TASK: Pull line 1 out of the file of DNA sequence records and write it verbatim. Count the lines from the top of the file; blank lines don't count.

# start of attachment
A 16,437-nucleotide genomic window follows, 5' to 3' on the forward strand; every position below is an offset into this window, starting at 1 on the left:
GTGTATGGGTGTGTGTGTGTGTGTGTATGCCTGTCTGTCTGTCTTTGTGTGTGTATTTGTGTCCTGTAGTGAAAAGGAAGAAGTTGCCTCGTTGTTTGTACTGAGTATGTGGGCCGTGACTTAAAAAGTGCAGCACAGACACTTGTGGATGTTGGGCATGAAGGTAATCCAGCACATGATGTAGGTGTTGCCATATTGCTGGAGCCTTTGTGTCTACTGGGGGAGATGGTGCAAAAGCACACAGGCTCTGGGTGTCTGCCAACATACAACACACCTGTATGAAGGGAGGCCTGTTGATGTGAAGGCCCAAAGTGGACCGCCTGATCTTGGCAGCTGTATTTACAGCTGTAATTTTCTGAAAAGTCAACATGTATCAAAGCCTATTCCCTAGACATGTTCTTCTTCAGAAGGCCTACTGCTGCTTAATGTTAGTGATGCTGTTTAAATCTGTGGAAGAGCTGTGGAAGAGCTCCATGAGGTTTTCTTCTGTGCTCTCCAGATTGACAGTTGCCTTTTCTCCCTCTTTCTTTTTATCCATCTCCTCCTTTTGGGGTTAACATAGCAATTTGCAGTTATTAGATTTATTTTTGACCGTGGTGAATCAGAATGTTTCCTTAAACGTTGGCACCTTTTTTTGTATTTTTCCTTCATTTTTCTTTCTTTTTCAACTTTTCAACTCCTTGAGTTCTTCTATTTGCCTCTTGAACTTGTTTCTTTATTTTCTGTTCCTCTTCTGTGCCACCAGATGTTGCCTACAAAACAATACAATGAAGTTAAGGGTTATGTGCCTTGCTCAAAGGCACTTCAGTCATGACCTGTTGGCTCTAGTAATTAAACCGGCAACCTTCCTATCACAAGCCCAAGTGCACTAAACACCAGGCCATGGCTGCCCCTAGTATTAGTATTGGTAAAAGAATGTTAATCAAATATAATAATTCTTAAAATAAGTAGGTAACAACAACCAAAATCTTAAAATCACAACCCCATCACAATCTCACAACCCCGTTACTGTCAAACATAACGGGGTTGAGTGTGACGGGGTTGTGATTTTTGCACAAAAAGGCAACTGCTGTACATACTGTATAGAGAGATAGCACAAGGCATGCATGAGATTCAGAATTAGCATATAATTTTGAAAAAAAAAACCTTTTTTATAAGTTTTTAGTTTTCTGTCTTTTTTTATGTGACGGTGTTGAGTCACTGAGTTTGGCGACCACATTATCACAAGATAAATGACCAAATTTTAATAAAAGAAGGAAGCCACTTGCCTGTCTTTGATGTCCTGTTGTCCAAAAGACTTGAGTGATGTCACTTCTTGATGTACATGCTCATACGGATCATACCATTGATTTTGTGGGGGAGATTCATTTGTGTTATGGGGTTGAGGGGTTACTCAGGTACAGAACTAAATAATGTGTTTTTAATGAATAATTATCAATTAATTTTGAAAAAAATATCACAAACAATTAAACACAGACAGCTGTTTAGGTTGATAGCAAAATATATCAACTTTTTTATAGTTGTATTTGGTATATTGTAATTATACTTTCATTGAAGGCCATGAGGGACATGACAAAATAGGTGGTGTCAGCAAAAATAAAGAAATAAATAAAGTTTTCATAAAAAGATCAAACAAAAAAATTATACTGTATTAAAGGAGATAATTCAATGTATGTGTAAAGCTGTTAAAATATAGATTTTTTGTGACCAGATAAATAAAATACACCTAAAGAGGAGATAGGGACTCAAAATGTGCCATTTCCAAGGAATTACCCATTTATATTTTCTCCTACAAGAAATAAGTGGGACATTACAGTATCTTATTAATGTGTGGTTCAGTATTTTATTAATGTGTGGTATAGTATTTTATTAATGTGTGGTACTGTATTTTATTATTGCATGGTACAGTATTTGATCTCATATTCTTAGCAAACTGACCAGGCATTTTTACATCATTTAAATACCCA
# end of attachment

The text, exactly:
A 16,437-nucleotide genomic window follows, 5' to 3' on the forward strand; every position below is an offset into this window, starting at 1 on the left: